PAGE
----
The high contrast provides linewidth control and process latitude in photoresist imaging. The high sensitivity allows for high throughput of wafers on the exposure tool. The long bath life provides a large number of substrates to be processed before changing the developer bath which reduces the cost of using the developer both in time and financially.

The line-width control is important in cases where fine lines are to be defined in the resist that covers steps or topography on the coated substrate. The linewidth of the patterned resist geometries change in dimension as the line crosses the step. The higher the contrast of the resist, the less the effect on dimensional changes crossing a step. The process latitude afforded by the high contrast is a result of the ability to over develop (develop longer) the exposed resist without affecting the unexposed resist in the adjacent areas. As a result, extremely small geometries of less than one micrometer can be patterned and the resist processing is less susceptible to changes in conditions, such as exposure.

The high sensitivity is important to the throughput of the patterning process. The shorter the exposure time required, the more substrates that can be processed through a given exposure tool in a given time. Also, the high sensitivity will allow setting the optics of the exposure tool to provide the best image quality. Finer lines can be patterned with smaller aperatures which reduces the exposure level without sacrificing the throughput of an exposure tool. This is critical in projection aligners that project the image through a lens system onto the substrate.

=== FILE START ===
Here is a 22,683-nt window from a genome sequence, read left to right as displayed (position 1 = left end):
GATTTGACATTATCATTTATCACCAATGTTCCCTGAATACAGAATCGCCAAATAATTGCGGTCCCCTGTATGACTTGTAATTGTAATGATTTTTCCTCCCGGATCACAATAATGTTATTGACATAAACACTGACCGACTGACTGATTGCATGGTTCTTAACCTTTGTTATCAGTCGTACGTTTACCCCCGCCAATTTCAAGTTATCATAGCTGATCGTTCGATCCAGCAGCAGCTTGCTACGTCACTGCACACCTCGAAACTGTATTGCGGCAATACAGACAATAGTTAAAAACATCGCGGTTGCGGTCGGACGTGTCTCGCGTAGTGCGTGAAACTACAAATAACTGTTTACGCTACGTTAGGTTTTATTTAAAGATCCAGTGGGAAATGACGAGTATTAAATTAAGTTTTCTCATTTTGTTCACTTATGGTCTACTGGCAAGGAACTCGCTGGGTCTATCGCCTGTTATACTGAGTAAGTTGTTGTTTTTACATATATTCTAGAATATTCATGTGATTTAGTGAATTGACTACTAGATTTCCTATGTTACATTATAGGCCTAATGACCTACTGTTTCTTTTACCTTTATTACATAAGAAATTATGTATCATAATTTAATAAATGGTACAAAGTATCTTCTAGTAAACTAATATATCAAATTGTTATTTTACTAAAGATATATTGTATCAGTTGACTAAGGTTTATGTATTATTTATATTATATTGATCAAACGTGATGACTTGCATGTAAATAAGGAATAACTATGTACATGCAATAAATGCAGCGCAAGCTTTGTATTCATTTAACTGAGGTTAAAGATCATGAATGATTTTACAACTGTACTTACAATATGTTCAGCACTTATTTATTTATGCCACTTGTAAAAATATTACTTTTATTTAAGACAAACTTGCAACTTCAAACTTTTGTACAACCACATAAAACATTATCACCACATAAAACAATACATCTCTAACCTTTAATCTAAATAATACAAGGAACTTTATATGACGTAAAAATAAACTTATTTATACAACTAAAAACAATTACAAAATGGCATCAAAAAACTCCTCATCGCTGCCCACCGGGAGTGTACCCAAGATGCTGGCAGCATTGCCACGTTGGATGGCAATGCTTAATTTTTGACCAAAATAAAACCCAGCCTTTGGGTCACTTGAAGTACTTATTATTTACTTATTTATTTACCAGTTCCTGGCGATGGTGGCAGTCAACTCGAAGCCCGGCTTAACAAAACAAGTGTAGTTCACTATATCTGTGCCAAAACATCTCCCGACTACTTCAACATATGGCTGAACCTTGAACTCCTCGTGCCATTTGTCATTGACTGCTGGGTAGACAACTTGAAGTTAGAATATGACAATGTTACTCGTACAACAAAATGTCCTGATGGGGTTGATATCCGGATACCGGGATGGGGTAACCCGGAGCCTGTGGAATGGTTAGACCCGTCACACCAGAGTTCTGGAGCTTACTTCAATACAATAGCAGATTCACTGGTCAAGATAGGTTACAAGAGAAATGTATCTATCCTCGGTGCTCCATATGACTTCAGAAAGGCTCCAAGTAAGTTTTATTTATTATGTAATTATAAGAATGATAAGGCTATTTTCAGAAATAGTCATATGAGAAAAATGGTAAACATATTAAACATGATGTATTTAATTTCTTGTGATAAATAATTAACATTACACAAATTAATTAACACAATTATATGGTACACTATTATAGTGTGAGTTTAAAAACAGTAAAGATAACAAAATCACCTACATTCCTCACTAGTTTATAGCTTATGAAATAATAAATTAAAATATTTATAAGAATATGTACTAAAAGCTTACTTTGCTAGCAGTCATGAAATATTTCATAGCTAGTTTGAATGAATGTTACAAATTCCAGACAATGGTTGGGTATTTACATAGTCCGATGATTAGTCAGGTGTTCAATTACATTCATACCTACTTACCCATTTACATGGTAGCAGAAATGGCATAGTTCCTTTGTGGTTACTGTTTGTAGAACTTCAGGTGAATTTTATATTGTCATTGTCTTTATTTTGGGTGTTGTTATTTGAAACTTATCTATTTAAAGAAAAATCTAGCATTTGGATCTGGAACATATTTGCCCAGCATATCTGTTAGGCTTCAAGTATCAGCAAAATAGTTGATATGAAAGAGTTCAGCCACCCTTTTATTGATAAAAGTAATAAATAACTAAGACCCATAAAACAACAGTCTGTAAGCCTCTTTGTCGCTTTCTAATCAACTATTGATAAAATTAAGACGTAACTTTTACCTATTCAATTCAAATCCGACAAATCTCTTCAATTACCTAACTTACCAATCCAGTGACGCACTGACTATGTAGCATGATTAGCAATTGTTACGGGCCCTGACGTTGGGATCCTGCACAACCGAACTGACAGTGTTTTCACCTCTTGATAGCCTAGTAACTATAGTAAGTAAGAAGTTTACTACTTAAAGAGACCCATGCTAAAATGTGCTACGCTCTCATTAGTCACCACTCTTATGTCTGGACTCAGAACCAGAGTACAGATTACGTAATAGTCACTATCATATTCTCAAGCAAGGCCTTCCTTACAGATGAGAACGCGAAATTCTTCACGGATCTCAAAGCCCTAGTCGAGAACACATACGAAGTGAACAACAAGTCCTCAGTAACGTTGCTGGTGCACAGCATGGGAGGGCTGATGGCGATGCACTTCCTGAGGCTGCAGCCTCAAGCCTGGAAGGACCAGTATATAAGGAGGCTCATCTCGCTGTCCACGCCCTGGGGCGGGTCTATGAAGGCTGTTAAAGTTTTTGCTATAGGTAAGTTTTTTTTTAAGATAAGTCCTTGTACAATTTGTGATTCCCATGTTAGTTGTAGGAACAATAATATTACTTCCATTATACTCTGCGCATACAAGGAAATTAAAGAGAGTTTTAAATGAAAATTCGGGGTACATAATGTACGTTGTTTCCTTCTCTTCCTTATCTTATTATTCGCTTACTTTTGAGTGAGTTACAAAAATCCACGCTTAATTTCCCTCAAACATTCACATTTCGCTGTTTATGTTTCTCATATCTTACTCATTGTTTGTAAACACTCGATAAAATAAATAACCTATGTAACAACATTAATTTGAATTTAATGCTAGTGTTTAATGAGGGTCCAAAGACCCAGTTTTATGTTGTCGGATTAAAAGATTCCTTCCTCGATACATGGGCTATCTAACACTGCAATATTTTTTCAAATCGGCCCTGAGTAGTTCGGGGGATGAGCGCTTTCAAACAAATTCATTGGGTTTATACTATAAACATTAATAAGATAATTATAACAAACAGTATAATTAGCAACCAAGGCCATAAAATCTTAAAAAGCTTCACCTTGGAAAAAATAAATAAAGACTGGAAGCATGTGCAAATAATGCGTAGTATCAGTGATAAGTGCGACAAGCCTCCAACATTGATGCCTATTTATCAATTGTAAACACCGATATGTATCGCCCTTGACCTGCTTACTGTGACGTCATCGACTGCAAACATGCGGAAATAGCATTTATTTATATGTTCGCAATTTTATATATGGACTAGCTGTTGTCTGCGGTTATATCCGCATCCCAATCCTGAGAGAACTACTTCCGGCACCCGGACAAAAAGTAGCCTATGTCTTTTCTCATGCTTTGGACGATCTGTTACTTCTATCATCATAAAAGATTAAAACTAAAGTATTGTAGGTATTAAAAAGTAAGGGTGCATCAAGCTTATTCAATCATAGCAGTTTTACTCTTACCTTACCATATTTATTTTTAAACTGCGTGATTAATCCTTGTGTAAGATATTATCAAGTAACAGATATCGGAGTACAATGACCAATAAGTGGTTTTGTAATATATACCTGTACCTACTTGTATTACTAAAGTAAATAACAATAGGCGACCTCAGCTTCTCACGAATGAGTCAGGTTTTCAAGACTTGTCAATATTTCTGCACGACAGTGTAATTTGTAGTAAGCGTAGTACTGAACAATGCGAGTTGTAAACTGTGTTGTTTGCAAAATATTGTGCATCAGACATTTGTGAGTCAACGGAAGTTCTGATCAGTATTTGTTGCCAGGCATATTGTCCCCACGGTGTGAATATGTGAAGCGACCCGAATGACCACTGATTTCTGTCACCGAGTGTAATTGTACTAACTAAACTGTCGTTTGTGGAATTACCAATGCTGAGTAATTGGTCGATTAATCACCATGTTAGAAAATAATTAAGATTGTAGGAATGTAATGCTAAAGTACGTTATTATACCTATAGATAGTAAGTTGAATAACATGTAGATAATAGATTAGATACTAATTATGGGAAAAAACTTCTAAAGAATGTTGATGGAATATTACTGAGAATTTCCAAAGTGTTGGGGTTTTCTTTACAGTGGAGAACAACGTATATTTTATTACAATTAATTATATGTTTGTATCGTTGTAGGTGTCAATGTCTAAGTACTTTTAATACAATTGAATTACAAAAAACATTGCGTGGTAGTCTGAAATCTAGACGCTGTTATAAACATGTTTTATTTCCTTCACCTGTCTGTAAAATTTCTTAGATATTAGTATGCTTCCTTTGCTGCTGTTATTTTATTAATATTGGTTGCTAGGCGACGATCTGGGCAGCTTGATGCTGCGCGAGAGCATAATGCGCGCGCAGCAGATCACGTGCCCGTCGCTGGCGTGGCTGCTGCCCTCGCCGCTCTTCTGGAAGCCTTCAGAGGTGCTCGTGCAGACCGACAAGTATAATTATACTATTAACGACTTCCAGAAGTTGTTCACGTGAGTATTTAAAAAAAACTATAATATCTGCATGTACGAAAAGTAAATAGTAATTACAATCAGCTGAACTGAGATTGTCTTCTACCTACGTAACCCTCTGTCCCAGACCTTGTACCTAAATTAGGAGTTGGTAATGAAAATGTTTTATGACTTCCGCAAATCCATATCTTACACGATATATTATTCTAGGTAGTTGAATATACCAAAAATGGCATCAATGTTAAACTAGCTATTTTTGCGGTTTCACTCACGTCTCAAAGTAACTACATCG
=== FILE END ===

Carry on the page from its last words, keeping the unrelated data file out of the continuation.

The reported high contrast developers change after the first batch of substrates is processed. The change is manifested as a change in sensitivity with the corresponding change in linewidth. The developers typically become faster and the space between the resist lines becomes larger. This change proves to be deterimental to the overall patterning process.

Accordingly a need exists for an improved high contrast photresist developer which obviates or substantially minimizes the above drawbacks.

SUMMARY OF THE INVENTION

The high contrast, sensitivity and bath life is obtainable in accordance with the invention by the addition of a carboxylated surfactant to an aqueous alkali metal base developer, preferably a potassium hydroxide or sodium hydroxide developer. The carboxylated surfactants contemplated by the invention are those encompassed within the formula:

R--O--(C2 H4 O)n --CH2 --COOX

wherein R is a 6-18 carbon atom alkyl radical, n has a value of 1 to 24 and X is a cation such as K+, Na+ and H+. The incorporation of the carboxylated surfactant yields an unexpected and most practical improvement in the photoresist developer. The improvement in the contrast using the carboxylated surfacant modified developer of the invention, compared to the contrast obtained with developers with different surfactants or in which the carboxylated surfactant was omitted, was typically two fold and greater. The length of the bath life with the incorporation of the carboxylated surfactant in the developer represents a significant improvement over the bath life of other high contrast surfactant containing developer compositions. The high contrast developers in accordance with this invention do not change significantly as subsequent batches of substrates are developed; we have found that more than an equivalent of 400 silicon wafers 100 mm in diameter can be developed in four (4) liters of developer.

BRIEF DESCRIPTION OF THE DRAWING

The FIGURE of the drawing comprises a plot of the normalized film thickness remaining after the film has been developed versus the log of the exposure given the film as shown in Curve A.

DESCRIPTION OF THE PREFERRED EMBODIMENT

The photoresists employed with the developer of the present invention are those sensitizer-resin compositions in which the exposed portions of the composition becomes more soluble upon exposure.